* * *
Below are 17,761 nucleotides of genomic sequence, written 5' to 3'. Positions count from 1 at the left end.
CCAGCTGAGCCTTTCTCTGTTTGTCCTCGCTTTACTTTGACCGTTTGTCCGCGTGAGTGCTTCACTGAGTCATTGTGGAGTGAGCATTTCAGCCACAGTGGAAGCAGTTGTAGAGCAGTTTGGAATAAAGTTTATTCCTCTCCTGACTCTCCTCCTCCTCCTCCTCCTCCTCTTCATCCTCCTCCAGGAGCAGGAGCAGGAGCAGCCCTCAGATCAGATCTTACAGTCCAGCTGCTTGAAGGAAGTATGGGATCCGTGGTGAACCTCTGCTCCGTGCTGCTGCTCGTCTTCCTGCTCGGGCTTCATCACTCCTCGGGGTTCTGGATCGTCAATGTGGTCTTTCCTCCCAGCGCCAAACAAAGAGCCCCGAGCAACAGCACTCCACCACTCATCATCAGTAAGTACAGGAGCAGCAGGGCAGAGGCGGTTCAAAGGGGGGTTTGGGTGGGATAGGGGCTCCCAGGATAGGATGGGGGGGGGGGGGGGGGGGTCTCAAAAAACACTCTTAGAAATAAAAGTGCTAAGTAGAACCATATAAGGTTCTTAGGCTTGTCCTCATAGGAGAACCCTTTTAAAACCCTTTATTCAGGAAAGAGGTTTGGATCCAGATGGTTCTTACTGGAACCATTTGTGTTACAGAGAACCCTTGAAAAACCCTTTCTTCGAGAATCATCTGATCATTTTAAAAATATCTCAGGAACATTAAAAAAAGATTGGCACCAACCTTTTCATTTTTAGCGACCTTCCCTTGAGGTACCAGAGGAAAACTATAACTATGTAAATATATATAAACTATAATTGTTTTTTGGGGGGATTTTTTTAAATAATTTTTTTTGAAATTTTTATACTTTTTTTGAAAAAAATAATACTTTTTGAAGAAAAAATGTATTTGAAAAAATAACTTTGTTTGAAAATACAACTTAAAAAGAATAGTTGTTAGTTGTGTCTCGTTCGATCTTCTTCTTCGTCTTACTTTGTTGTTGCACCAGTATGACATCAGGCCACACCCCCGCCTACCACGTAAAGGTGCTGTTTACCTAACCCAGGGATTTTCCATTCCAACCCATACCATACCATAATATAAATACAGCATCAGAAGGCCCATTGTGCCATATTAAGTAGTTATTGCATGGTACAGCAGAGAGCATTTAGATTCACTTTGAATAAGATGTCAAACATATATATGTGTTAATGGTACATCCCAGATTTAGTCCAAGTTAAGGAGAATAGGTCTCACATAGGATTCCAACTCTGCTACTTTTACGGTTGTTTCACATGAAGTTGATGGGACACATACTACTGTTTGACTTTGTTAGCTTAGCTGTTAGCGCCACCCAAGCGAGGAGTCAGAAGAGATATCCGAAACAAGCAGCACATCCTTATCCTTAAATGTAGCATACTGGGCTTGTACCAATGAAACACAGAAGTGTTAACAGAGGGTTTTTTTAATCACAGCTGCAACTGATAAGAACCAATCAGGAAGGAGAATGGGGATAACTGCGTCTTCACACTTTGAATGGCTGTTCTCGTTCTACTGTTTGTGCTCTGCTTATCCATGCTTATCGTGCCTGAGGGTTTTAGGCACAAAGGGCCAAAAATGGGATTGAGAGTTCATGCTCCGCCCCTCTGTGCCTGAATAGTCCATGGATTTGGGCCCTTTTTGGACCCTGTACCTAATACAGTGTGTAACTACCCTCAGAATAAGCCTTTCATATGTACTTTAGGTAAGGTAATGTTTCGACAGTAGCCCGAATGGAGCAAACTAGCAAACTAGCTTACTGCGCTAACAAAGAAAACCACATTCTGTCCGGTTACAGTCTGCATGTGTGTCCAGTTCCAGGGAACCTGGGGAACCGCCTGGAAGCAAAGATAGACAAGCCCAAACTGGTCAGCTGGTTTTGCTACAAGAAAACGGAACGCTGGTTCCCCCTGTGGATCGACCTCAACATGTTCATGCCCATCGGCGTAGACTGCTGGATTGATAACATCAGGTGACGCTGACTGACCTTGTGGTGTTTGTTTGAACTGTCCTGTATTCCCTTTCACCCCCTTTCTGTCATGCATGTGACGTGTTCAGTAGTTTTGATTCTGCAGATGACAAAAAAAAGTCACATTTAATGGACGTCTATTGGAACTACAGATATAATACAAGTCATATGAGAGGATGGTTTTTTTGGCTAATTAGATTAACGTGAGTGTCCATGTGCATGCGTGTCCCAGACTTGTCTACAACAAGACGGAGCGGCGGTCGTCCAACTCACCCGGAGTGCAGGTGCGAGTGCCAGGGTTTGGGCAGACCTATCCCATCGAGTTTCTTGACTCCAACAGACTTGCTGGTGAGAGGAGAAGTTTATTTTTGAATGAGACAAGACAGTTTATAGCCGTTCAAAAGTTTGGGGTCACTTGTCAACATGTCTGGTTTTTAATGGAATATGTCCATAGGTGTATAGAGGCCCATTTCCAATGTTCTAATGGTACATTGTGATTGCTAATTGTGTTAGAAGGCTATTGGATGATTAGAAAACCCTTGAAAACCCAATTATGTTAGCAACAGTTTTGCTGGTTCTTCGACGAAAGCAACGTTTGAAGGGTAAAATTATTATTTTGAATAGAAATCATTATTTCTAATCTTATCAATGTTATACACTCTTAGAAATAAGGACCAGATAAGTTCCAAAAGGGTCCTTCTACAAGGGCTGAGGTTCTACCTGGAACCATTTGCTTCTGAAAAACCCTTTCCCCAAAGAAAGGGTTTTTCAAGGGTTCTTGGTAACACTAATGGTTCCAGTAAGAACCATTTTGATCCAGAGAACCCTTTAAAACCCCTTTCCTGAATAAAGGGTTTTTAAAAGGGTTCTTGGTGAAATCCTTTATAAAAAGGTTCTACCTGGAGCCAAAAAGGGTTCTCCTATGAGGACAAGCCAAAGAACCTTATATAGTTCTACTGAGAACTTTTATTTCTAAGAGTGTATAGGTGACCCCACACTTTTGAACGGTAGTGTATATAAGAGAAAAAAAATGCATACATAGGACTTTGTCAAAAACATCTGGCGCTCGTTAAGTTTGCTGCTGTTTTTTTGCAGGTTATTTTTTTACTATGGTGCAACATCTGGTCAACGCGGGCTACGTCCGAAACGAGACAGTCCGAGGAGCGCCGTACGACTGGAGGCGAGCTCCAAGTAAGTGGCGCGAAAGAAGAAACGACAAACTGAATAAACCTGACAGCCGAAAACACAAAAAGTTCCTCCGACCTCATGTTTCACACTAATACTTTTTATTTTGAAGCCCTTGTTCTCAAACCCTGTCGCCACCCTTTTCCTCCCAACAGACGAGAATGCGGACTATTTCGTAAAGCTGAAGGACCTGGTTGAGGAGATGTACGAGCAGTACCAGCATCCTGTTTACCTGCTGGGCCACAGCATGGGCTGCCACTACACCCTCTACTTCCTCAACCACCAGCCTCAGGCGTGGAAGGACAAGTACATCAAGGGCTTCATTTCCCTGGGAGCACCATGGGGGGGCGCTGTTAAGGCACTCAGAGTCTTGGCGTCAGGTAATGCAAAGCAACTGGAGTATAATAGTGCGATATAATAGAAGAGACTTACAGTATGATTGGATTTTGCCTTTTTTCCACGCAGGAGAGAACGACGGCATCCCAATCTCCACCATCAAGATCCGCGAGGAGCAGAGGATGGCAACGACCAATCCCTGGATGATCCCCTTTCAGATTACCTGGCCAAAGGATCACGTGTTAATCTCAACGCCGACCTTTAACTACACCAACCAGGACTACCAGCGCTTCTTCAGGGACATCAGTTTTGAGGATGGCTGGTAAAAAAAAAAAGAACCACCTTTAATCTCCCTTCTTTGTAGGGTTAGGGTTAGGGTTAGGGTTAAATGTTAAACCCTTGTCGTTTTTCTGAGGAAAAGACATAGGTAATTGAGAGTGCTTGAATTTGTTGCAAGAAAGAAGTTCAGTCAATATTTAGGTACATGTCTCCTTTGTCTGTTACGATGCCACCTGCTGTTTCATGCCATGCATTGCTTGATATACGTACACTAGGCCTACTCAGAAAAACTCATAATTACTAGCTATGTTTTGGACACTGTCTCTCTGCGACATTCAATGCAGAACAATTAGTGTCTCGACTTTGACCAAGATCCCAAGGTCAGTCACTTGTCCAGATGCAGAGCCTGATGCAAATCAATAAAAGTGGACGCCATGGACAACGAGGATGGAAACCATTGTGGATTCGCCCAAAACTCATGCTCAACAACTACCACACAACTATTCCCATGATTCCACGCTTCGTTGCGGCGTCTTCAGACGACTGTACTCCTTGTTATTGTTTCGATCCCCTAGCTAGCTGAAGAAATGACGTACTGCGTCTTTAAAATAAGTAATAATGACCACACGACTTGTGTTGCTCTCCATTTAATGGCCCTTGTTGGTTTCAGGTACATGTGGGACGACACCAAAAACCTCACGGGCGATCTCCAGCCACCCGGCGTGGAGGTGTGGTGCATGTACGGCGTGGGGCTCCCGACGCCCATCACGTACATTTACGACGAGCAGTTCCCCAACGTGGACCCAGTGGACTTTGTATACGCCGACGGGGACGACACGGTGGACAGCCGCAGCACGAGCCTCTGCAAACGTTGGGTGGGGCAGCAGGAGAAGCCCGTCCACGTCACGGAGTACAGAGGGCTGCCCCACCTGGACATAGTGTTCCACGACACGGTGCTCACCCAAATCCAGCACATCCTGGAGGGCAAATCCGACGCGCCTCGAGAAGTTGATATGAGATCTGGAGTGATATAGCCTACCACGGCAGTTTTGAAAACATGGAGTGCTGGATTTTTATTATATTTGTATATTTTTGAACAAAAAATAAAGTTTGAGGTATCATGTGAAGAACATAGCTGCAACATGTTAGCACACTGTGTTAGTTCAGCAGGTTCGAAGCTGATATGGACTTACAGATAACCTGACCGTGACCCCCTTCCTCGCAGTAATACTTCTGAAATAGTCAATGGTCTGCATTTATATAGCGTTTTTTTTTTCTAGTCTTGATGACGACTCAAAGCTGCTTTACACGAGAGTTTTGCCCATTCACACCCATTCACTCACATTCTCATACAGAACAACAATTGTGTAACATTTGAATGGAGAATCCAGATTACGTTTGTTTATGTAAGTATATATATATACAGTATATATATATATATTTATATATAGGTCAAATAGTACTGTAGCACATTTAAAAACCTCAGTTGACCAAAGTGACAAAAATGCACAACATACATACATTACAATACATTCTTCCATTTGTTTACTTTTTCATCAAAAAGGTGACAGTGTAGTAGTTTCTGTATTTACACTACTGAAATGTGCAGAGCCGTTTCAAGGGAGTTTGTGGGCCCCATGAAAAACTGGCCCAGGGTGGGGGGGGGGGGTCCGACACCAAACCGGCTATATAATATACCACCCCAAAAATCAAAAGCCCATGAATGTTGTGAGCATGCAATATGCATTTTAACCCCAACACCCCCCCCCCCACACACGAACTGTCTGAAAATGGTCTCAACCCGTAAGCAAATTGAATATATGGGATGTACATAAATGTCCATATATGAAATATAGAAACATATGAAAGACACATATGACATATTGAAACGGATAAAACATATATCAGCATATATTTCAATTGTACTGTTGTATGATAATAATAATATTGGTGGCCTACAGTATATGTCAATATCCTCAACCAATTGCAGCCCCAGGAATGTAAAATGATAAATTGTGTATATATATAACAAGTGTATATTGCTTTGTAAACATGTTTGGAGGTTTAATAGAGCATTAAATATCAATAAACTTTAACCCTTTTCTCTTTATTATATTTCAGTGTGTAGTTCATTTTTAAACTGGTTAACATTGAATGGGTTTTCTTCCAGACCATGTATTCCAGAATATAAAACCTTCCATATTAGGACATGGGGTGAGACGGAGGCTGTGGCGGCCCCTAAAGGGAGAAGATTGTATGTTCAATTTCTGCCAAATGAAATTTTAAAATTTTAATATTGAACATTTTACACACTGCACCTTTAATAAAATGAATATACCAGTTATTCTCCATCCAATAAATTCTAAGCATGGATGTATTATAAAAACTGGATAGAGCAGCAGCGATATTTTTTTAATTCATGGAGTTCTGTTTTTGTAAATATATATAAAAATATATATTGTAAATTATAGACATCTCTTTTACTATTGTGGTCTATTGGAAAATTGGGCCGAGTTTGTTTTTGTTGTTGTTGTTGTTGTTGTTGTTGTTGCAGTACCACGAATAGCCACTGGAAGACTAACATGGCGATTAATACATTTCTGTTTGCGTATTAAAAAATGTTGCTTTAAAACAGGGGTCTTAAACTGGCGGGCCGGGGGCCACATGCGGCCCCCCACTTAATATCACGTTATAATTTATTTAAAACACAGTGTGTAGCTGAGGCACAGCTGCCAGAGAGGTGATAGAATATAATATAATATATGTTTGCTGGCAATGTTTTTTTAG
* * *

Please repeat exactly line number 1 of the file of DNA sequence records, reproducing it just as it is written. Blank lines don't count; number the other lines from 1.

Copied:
Below are 17,761 nucleotides of genomic sequence, written 5' to 3'. Positions count from 1 at the left end.